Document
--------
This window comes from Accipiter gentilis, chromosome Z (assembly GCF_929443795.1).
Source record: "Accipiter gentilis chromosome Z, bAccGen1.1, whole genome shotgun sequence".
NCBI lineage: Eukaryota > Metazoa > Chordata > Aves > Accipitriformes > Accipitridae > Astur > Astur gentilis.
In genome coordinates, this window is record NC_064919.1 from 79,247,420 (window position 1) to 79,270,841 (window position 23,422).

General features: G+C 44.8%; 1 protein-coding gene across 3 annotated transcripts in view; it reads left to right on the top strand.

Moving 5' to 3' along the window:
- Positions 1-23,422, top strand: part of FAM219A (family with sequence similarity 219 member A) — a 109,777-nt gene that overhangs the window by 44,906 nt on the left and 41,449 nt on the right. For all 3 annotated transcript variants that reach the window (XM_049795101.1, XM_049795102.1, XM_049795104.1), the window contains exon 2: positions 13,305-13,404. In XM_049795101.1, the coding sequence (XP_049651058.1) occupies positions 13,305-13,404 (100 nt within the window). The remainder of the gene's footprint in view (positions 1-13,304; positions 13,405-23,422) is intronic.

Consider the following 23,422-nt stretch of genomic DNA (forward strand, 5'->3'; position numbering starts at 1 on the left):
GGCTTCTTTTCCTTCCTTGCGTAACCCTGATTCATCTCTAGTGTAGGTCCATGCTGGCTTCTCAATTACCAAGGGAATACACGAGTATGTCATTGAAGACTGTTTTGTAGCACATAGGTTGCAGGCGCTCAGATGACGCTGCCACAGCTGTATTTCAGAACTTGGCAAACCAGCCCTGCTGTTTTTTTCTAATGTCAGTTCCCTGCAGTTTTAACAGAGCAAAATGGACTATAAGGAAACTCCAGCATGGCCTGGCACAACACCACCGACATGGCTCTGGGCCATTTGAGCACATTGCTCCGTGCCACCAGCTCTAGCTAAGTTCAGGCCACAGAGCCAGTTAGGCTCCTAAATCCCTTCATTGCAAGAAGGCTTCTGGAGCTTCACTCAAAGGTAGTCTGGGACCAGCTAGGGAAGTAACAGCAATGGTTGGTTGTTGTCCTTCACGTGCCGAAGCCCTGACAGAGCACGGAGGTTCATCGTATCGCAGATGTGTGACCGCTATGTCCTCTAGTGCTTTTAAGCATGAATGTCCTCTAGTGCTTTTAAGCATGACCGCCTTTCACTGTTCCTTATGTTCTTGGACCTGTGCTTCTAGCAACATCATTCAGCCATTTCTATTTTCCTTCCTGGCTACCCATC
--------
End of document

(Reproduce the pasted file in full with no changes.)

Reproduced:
This window comes from Accipiter gentilis, chromosome Z (assembly GCF_929443795.1).
Source record: "Accipiter gentilis chromosome Z, bAccGen1.1, whole genome shotgun sequence".
NCBI lineage: Eukaryota > Metazoa > Chordata > Aves > Accipitriformes > Accipitridae > Astur > Astur gentilis.
In genome coordinates, this window is record NC_064919.1 from 79,247,420 (window position 1) to 79,270,841 (window position 23,422).

General features: G+C 44.8%; 1 protein-coding gene across 3 annotated transcripts in view; it reads left to right on the top strand.

Moving 5' to 3' along the window:
- Positions 1-23,422, top strand: part of FAM219A (family with sequence similarity 219 member A) — a 109,777-nt gene that overhangs the window by 44,906 nt on the left and 41,449 nt on the right. For all 3 annotated transcript variants that reach the window (XM_049795101.1, XM_049795102.1, XM_049795104.1), the window contains exon 2: positions 13,305-13,404. In XM_049795101.1, the coding sequence (XP_049651058.1) occupies positions 13,305-13,404 (100 nt within the window). The remainder of the gene's footprint in view (positions 1-13,304; positions 13,405-23,422) is intronic.

Consider the following 23,422-nt stretch of genomic DNA (forward strand, 5'->3'; position numbering starts at 1 on the left):
GGCTTCTTTTCCTTCCTTGCGTAACCCTGATTCATCTCTAGTGTAGGTCCATGCTGGCTTCTCAATTACCAAGGGAATACACGAGTATGTCATTGAAGACTGTTTTGTAGCACATAGGTTGCAGGCGCTCAGATGACGCTGCCACAGCTGTATTTCAGAACTTGGCAAACCAGCCCTGCTGTTTTTTTCTAATGTCAGTTCCCTGCAGTTTTAACAGAGCAAAATGGACTATAAGGAAACTCCAGCATGGCCTGGCACAACACCACCGACATGGCTCTGGGCCATTTGAGCACATTGCTCCGTGCCACCAGCTCTAGCTAAGTTCAGGCCACAGAGCCAGTTAGGCTCCTAAATCCCTTCATTGCAAGAAGGCTTCTGGAGCTTCACTCAAAGGTAGTCTGGGACCAGCTAGGGAAGTAACAGCAATGGTTGGTTGTTGTCCTTCACGTGCCGAAGCCCTGACAGAGCACGGAGGTTCATCGTATCGCAGATGTGTGACCGCTATGTCCTCTAGTGCTTTTAAGCATGAATGTCCTCTAGTGCTTTTAAGCATGACCGCCTTTCACTGTTCCTTATGTTCTTGGACCTGTGCTTCTAGCAACATCATTCAGCCATTTCTATTTTCCTTCCTGGCTACCCATC